Looking at the comparison image shown above (in which colored pixels in both images represent the sensor’s measurements, and the color indicates the measured distance on each sensor’s scale), we can see the greater environmental coverage provided by the stereo solution on the left, while the LiDAR-based output on the right shows a much sparser overlay.
Examining the image more closely using the zoomed-in version below, we can see the differences more clearly: the data generated via stereovision is richer, which in turn, makes obstacle detection easier.
While the demonstration presented above occurred during the day, stereo resolution is also strong in low-light scenarios. The image below shows a similar density comparison during night driving.
Accuracy, of course, is another important metric. Stereovision doesn’t provide direct distance measurements; rather, it provides distance estimations. With stereo, distance is a derived quantity, an indirect measurement obtained by processing two brightness images. Regardless, stereovision is more than capable of delivering the level of accuracy required for autonomous applications at both long ranges (where the precise measurement of distance isn’t mandatory) as well as short ranges (where high precision is required to perform precise maneuvers). At short range, for example, stereo can provide sensing at millimeter-level distances.
Besides resolution and accuracy, what are other strengths of modern stereo?
- Each of the two cameras in a stereo pair can double as independent monocular cameras, providing a built-in redundant system.
- The dual images provided by stereo cameras can be used to execute monocular CNN algorithms in parallel, such as object classification, all on a single chip.
- Stereovision provides the capability to detect generic 3D shapes, even those which haven’t been classified as known obstacles. Rocks, assorted debris, or random objects dropped from another vehicle (e.g., a ladder or mattress) will be detected by a stereo-based system. Even negative obstacles, such as holes, can be accurately detected.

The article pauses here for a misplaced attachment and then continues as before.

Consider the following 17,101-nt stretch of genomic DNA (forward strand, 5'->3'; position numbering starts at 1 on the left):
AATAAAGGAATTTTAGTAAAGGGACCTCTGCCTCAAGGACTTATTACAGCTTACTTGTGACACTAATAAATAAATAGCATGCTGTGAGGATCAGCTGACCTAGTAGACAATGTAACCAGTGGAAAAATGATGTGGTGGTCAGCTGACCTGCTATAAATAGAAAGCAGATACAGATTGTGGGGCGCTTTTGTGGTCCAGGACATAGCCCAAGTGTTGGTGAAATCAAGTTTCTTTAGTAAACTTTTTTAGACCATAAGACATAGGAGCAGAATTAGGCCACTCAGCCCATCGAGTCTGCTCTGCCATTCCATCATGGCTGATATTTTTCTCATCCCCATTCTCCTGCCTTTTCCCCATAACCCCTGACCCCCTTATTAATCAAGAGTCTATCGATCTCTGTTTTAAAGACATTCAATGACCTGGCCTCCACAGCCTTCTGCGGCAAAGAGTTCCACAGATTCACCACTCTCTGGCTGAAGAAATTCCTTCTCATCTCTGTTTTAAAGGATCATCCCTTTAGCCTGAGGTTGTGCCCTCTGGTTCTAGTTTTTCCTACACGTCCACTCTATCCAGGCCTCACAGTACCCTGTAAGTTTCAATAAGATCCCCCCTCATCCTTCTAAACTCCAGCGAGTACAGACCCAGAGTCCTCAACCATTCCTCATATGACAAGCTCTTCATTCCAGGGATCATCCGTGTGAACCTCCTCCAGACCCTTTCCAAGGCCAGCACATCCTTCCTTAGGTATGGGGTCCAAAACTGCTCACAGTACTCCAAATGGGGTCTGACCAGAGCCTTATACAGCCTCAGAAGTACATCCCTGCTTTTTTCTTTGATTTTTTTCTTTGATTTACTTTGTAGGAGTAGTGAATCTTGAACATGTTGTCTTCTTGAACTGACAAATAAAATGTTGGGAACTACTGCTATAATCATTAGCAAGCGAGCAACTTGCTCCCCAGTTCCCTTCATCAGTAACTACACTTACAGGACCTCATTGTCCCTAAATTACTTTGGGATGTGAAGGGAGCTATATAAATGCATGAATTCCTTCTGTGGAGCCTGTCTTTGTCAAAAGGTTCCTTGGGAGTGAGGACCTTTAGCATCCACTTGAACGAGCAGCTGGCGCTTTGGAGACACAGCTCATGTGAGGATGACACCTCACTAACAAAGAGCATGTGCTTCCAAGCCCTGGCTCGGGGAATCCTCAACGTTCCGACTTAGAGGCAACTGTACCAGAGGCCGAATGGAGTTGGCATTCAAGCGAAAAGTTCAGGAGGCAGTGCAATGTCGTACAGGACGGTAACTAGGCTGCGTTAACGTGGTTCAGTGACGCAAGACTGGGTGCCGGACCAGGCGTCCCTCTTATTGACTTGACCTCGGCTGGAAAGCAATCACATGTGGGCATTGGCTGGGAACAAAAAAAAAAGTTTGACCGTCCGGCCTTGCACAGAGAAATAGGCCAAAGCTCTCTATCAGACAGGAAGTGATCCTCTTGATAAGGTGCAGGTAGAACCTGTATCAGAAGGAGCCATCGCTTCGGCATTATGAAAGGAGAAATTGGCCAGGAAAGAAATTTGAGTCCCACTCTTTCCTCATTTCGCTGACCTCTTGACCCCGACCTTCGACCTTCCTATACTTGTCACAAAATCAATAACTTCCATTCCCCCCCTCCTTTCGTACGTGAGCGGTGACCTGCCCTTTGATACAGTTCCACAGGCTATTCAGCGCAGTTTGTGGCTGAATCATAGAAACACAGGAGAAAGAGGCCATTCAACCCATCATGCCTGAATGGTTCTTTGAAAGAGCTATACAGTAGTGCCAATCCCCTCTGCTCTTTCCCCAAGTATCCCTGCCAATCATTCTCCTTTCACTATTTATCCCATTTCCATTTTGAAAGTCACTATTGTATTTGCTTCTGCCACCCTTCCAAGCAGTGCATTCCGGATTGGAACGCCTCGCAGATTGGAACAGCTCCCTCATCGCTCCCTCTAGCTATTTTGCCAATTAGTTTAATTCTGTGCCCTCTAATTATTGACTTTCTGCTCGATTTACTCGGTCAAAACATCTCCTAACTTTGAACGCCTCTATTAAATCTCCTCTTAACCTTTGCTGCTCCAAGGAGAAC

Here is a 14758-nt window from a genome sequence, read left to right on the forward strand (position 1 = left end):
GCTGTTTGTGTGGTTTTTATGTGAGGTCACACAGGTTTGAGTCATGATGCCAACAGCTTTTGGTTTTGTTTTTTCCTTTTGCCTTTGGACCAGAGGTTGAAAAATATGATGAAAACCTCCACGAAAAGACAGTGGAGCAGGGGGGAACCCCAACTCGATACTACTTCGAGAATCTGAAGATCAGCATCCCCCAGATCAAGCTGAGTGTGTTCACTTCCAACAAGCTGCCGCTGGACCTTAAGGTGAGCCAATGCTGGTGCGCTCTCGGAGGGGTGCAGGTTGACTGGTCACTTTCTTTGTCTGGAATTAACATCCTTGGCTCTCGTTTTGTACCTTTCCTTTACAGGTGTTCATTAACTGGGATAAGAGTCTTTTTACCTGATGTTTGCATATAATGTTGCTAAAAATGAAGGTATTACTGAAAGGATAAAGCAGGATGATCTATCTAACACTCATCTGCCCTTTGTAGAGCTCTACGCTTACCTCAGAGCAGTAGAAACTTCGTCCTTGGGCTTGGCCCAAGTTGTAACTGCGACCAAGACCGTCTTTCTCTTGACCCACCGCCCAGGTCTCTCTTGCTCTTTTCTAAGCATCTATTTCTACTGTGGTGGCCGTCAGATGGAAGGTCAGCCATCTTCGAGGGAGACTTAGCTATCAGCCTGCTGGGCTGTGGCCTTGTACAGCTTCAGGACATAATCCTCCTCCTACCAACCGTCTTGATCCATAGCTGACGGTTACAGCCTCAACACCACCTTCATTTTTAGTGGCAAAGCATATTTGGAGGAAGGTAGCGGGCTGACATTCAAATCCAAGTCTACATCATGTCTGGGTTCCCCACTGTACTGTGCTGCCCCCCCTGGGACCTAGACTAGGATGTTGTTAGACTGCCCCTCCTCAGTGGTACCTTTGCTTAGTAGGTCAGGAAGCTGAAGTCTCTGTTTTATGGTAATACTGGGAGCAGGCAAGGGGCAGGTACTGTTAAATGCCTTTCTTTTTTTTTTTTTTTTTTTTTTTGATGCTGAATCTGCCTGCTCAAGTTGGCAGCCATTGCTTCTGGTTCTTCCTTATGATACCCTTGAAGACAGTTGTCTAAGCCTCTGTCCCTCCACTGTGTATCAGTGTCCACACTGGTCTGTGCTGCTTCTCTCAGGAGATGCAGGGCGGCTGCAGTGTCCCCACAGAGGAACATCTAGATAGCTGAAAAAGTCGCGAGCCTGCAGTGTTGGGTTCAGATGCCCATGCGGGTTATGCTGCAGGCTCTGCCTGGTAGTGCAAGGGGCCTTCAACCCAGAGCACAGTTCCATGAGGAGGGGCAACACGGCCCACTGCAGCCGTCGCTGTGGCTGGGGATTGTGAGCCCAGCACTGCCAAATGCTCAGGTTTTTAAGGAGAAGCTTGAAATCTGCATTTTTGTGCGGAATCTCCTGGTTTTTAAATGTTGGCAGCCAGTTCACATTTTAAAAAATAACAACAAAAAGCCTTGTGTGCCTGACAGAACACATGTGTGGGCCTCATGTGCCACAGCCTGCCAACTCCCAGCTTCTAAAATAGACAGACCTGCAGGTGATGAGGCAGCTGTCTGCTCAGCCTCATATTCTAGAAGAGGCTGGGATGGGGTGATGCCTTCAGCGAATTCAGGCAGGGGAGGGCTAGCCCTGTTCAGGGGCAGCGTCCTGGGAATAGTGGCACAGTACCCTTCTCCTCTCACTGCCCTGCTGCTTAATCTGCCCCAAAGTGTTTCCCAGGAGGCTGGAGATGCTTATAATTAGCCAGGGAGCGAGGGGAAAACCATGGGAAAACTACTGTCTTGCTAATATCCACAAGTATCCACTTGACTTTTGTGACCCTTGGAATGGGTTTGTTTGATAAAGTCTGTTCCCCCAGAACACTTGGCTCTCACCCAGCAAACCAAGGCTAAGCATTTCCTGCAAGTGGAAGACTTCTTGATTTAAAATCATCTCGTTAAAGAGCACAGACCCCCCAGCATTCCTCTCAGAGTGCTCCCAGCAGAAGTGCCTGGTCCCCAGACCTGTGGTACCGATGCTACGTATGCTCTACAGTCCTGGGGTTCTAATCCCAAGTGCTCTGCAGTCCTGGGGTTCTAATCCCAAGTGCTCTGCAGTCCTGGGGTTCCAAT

- Stereo cameras are relatively inexpensive, an important consideration for high-volume applications. They also have no moving parts, can be auto-qualified, and consume minimal power.
- Stereovision can run at frame-rate speeds (30 fps for ultra-HD images). Because our stereo engine is hardwired onto our stereo-capable chips, Ambarella’s stereovision can generate extremely high data rates.
- Stereo camera auto-calibration. For stereovision to function, the positions of the two cameras must remain fixed relative to each other; otherwise, the measured data will be incorrect. Typical driving conditions, where vibrations and shocks are the norm, can be challenging for stereo-based systems. Recognizing this, Ambarella has developed a real-time auto-calibration procedure that can compensate for small camera movements that typically occur during normal vehicle operations. This ensures that our stereovision processing remains precise.
For information about our stereo-capable SoCs (CV2FS and CV2AQ are our current stereovision-enabled parts), please click here.